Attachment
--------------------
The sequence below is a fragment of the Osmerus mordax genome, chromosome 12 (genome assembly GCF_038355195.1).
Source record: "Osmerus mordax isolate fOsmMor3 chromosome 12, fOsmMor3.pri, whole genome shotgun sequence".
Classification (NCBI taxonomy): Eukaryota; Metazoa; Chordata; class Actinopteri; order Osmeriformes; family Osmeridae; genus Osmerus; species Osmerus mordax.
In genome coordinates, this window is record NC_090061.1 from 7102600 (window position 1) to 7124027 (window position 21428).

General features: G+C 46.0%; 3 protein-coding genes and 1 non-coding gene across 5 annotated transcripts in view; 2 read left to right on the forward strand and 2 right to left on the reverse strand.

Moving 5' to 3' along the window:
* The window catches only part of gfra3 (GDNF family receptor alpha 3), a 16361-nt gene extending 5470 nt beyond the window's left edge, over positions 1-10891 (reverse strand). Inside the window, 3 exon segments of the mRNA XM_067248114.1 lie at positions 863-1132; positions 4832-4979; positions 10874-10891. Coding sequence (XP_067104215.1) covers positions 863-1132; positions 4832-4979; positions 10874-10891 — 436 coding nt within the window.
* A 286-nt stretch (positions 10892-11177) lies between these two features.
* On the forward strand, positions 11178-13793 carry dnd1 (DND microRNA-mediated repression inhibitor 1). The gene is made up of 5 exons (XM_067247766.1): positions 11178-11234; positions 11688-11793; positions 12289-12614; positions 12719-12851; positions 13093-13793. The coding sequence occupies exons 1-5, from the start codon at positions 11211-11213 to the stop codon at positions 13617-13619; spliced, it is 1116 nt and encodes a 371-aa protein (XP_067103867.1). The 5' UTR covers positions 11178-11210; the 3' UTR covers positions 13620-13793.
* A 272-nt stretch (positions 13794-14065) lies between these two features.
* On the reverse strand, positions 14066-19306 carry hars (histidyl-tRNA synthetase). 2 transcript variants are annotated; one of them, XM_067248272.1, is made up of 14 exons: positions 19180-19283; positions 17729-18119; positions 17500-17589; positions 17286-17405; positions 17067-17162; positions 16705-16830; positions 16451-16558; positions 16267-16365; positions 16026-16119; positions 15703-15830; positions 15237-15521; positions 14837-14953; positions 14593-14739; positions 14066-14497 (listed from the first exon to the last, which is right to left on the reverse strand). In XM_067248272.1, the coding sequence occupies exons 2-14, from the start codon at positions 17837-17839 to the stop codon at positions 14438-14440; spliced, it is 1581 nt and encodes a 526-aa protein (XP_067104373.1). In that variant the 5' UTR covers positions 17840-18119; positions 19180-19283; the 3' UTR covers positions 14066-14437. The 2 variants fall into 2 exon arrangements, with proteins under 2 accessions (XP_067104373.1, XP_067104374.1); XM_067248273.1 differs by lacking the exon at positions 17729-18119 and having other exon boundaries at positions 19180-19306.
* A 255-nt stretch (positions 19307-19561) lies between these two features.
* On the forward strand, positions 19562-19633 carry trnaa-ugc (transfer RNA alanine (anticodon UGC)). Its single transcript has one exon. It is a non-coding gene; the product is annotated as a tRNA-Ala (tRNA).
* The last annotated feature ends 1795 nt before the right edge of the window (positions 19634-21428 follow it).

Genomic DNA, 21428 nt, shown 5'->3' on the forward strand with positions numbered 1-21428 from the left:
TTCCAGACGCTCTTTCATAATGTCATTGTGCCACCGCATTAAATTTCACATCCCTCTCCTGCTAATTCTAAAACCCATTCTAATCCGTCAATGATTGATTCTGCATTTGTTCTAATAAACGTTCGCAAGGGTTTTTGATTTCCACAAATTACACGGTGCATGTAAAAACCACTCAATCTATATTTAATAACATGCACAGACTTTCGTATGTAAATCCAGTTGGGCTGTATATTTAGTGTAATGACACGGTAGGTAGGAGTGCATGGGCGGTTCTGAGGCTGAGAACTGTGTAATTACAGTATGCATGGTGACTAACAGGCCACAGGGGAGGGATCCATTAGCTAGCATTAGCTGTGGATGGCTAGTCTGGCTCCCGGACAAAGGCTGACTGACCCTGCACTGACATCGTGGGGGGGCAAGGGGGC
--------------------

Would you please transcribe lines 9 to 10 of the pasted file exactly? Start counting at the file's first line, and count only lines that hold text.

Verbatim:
* On the forward strand, positions 11178-13793 carry dnd1 (DND microRNA-mediated repression inhibitor 1). The gene is made up of 5 exons (XM_067247766.1): positions 11178-11234; positions 11688-11793; positions 12289-12614; positions 12719-12851; positions 13093-13793. The coding sequence occupies exons 1-5, from the start codon at positions 11211-11213 to the stop codon at positions 13617-13619; spliced, it is 1116 nt and encodes a 371-aa protein (XP_067103867.1). The 5' UTR covers positions 11178-11210; the 3' UTR covers positions 13620-13793.
* A 272-nt stretch (positions 13794-14065) lies between these two features.